In fact, during the Q&A following the panel discussion, I personally stood and announced myself as an independent inventor, holding my patents in hand, and Director Iancu’s face immediately lit up with joy. An independent inventor was in the room! I thanked him for signing my last patent, and I then challenged these post grant reviews held against private citizens, asking Director Iancu if he found it fair that no inventor who entered into the patent bargain and disclosed his invention to the public prior to the AIA subscribed to the substantial rule changes that were retroactively applied by the AIA to patents having priority dates that predated the law. I reminded Director Iancu that he has the power to deny institution of an IPR, and I asked whether he would consider first his oath to defend and support the Constitution— in which the Takings, Due Process, and Ex Post Facto Clauses are immediately present—as a way to protect the patent grant on which the inventors who never entered into the AIA “patent bargain” so dearly rely.
Director Iancu responded by saying that, although the Supreme Court in Oil States (2018) did not address this, he could not comment on whether he found retroactive application of IPRs fair because this question was currently being litigated. He did say that currently, “as an administrative agency, we are going to enforce the laws that are on the books.”
Indeed, retroactive application of IPRs is unfair to all inventors holding patents having priority dates prior to the AIA, as these inventors did not subject themselves, nor did they agree, to the provisions of the AIA title when their inventions were disclosed. One need to look no further than Federalist No. 44 to see that our founders understood that laws such as the AIA applied retroactively “are contrary to the first principles of the social compact, and to every principle of sound legislation.” Had I known, for example, that the rules were going to be so drastically changed in the middle of the game by way of the AIA’s new rules and procedures, I would have never disclosed my inventions to the public in the first place. All I can do now is hope that the courts will ultimately favor justice and fairness for innovative individuals holding such patents with respect to the original patent bargain and social contract into which they entered and the patent property rights they have been granted.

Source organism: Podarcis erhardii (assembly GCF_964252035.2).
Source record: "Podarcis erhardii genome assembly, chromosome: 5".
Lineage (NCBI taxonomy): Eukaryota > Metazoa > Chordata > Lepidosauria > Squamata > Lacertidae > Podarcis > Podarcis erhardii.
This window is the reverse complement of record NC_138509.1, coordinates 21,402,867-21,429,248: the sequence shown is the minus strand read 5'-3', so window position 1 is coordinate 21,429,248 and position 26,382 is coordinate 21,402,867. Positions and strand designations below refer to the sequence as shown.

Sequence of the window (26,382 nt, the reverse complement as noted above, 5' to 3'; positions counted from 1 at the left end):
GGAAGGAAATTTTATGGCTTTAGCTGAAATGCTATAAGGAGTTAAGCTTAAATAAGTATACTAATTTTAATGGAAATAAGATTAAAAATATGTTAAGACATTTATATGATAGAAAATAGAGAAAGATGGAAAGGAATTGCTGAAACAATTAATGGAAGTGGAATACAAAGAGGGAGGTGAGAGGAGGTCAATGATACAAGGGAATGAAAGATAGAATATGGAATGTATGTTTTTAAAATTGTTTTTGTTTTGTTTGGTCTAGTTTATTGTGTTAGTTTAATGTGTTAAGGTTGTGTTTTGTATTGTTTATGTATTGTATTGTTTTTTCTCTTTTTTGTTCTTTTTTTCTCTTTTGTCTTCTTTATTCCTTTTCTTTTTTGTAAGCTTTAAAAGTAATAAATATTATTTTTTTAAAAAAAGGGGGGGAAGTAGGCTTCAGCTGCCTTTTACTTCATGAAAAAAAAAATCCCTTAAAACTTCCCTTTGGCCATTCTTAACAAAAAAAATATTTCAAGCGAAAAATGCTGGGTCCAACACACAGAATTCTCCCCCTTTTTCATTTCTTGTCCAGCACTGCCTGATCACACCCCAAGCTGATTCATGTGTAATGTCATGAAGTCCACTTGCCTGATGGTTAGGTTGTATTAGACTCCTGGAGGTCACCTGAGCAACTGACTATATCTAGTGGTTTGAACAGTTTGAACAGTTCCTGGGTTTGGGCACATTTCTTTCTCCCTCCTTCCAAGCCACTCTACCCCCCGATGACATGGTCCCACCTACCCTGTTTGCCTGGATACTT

America, Standing Out
Now, what the CTA fails to recognize in their patent troll mischaracterization is that the particular design of the American patent system in its early beginnings is what has enabled it to do what no other patent system in the world has before—to energize the inventive spirit and genius of the private citizen. At the birth of our nation, our founders were pressed with creating political stability and the growth of American industry for the nation’s economic survival. The construction of our Constitution was intentional and careful, and what blossomed was an intellectual property clause crafted to stimulate innovation. As a result, for the first time in history, a private citizen—an individual, the common person—could specialize fully in inventive work, and the result of that innovation was treated the same as a property right.
Make no mistake about it; what made the United States the leader in innovation and the most prosperous nation on earth was its unbiased and meritorious patent system that enabled ordinary private citizens, even those without large financial resources, to innovate and publish their inventions in return for a patent grant, and denigrating any independent inventors as “patent trolls” for protecting their work product not only raises questions as to one’s motive, it’s anti-American.